We were asked to recite a haiku of our own composition, and I recalled visiting Basho’s birthplace in Mie Prefecture a month earlier; Iga-Ueno was known as one of the two main centers for ninja, and before taking in a museum on the medieval assassins I had stopped at Basho’s home. The large reconstructed main building seemed out of character with my image of the wayfarer, but nestled among the banana plants in the yard was his writing hut, which he called Chougekken — literally, “Fishing Moon House”. A nail dangled country footwear by the bare mats, and I pictured him composing after weeks on the road:
Straw sandals hanging
tatami by tatami…
tools to catch the moon
The bus to Kisakata, the following day, took us through emerald glens. Someone said Basho allegedly embarked on his Oku no Hosomichi odyssey because he was really a ninja and was on an intelligence-gathering mission for the Tokugawa shogunate. I laughed at the thought of a ninja weeping, as the sentimental poet often described himself doing.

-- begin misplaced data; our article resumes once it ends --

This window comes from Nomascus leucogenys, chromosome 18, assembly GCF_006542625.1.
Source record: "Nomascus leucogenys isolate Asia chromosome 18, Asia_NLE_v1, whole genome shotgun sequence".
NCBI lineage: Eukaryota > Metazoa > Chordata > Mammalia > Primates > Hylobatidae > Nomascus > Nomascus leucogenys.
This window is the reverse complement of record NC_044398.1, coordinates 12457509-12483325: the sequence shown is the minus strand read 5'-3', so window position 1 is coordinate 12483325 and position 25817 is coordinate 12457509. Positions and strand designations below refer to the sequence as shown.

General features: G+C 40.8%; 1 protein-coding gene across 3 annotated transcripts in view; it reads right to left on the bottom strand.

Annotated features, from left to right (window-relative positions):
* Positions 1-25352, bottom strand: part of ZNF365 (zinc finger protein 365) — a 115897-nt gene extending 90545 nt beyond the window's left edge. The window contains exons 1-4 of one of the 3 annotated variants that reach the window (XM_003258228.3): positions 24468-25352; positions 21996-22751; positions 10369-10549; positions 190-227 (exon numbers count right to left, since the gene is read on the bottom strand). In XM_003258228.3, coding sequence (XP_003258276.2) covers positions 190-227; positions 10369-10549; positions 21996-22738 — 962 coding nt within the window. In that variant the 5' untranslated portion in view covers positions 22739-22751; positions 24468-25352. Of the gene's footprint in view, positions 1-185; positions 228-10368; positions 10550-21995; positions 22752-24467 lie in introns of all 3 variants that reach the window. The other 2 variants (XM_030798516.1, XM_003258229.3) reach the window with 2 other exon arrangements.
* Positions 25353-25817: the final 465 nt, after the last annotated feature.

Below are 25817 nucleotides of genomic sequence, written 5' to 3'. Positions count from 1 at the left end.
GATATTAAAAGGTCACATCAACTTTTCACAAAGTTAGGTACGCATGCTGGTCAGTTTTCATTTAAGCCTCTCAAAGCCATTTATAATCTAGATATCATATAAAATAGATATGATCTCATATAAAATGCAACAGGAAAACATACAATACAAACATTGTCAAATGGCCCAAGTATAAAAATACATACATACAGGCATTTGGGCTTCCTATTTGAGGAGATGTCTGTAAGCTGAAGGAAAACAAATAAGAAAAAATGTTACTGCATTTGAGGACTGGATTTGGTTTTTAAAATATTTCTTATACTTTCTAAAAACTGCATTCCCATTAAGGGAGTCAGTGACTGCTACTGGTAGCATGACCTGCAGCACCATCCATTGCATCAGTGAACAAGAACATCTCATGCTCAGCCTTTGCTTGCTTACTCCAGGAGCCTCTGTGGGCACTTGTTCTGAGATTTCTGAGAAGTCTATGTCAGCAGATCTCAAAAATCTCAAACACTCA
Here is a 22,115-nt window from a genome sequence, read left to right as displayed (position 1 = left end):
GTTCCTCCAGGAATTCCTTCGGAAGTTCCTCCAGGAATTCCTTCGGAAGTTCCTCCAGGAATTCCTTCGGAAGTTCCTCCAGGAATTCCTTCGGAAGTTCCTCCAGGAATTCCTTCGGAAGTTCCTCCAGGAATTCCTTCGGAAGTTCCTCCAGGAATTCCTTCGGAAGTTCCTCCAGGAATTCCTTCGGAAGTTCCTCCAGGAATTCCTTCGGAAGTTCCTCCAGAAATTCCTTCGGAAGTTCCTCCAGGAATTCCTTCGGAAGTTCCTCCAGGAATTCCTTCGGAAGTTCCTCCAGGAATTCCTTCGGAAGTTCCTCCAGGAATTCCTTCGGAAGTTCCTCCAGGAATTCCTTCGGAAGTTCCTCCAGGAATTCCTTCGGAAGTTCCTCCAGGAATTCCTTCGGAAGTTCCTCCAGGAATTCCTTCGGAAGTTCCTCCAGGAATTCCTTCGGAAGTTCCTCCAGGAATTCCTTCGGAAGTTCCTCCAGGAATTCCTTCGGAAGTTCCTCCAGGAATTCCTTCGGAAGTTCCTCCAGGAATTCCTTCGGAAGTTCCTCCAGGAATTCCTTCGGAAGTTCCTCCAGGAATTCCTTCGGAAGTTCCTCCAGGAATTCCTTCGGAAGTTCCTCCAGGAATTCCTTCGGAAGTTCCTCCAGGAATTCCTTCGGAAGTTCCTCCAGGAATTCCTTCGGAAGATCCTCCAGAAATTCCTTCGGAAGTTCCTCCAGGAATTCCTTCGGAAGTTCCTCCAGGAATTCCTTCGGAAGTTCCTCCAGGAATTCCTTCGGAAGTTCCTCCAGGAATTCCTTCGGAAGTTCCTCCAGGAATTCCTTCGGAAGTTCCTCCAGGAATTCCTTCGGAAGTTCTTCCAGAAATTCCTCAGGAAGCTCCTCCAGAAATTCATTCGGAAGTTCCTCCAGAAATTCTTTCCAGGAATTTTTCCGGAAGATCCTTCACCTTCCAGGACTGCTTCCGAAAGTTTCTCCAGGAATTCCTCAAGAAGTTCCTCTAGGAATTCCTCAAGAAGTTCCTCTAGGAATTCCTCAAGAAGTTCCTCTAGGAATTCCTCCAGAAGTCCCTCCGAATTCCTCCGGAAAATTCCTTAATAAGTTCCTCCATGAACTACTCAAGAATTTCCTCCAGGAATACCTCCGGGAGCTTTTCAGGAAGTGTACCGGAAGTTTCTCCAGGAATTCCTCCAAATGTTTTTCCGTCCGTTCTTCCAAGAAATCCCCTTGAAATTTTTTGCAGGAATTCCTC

Studded with pine, the “islands” of Kisakata were floating on a golden sea of rice in the sun. The 1804 earthquake that destroyed the lagoons had also replaced the cranes of Basho’s day with crows. It was almost a Van Gogh painting. Amid the knolls, we could see hooded country women gathering rice cuttings and binding them to poles called haza. These looked like a row of people in traditional straw raincoats, the kind Basho and Sora wore while negotiating the muddy tracks. I later wrote the following:
Rice drying on poles…
a line of ancient pilgrims
frozen in the field
We were taken to Meiji poet Ishii Rogetsu’s grave at a small hillside temple. Graveyards in Japan have always fascinated me; their wooden touba markers inscribed with Buddhist death-names, regular cleansing rituals, food and floral offerings. One cinerarium seemed a hive of life.
bees crawl into cracks
in the family grave